A new survey by the Pew Internet & American Life Project has found that 52 percent of smartphone users in the US have looked up health or medical information on their handsets, compared to just six percent of non-smartphone users.
Overall, nearly one in three (31 percent) of mobile phone users in the US have looked up health information on their handsets, an increase from the 17 percent of users in a comparable survey in 2010.
However the proportion of all users with apps that track or manage their health is only 11 percent, barely up from the nine percent of two years ago.
Certain demographics are more likely to research health matters on their phones. The survey highlights Latinos, African American, those in the 18-49 age group and holders of college degrees as falling into this category.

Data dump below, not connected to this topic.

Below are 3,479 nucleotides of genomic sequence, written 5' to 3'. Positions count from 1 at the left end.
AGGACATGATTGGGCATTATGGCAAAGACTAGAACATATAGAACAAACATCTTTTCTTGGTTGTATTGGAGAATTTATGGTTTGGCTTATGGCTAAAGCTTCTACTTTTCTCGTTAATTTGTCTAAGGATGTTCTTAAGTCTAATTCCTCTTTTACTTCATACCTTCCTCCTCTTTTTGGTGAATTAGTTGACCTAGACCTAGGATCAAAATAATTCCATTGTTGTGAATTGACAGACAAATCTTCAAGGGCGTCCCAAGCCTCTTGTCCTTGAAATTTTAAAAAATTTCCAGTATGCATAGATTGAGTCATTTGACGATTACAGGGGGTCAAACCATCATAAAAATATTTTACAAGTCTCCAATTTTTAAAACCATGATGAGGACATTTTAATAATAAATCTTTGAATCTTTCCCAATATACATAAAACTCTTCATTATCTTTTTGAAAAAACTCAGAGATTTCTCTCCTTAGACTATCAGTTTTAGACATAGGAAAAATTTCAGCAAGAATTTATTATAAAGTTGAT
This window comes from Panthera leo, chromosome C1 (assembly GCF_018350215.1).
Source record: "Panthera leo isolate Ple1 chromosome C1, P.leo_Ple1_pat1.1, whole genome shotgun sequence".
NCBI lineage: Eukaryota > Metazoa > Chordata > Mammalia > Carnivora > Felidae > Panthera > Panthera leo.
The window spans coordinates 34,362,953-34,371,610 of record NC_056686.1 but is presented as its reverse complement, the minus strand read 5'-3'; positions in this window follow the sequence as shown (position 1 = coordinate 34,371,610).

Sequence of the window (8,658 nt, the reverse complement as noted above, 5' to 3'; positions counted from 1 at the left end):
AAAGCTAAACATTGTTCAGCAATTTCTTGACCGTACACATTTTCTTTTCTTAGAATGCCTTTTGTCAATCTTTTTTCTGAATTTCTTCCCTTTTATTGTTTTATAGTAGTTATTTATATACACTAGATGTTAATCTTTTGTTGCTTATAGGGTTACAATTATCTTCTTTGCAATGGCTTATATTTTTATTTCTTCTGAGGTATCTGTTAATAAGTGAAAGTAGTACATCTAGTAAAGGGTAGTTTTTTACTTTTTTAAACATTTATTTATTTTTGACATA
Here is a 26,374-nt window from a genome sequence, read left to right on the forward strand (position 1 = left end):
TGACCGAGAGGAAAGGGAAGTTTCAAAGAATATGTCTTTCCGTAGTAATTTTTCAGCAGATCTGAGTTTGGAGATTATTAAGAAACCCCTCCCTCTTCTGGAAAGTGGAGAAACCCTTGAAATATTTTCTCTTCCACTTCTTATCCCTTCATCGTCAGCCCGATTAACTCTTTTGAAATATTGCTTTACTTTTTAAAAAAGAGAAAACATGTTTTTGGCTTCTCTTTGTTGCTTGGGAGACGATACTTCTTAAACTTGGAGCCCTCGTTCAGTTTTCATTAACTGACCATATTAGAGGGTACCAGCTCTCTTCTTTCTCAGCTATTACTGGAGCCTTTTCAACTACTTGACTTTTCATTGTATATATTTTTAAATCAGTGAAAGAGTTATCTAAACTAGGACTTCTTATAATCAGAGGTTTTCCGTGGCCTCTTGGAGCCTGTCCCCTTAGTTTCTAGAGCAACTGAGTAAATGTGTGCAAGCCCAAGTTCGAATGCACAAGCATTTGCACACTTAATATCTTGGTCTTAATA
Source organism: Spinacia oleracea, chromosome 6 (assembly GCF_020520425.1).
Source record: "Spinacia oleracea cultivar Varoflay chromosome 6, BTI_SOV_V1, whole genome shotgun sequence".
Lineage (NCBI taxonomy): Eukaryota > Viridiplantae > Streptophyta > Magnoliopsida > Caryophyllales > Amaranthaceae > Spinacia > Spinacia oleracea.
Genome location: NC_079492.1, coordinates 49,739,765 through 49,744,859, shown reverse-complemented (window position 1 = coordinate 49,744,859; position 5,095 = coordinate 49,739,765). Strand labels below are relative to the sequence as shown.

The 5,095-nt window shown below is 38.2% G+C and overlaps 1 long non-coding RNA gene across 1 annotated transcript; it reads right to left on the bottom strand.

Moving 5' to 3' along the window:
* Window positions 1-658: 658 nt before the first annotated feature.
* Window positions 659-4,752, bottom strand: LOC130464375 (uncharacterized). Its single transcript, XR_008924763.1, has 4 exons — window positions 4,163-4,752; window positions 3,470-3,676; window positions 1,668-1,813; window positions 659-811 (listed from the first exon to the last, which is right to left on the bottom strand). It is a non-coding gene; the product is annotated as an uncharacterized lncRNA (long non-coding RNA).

Despite the prevalence of text messaging, just nine percent of mobile users receive SMS updates about health or medical issues. Women aged between 30 and 64 years of age and smartphone users are the most likely to have signed up for such services that typically offer advice in areas such as pregnancy or quitting smoking.
Some 19 percent of smartphone users have at least one health app on their handset. Exercise, diet and weight apps are unsurprisingly the most popular choices. Such lifestyle apps are less complex to offer than apps which attempt to manage, for instance, chronic conditions.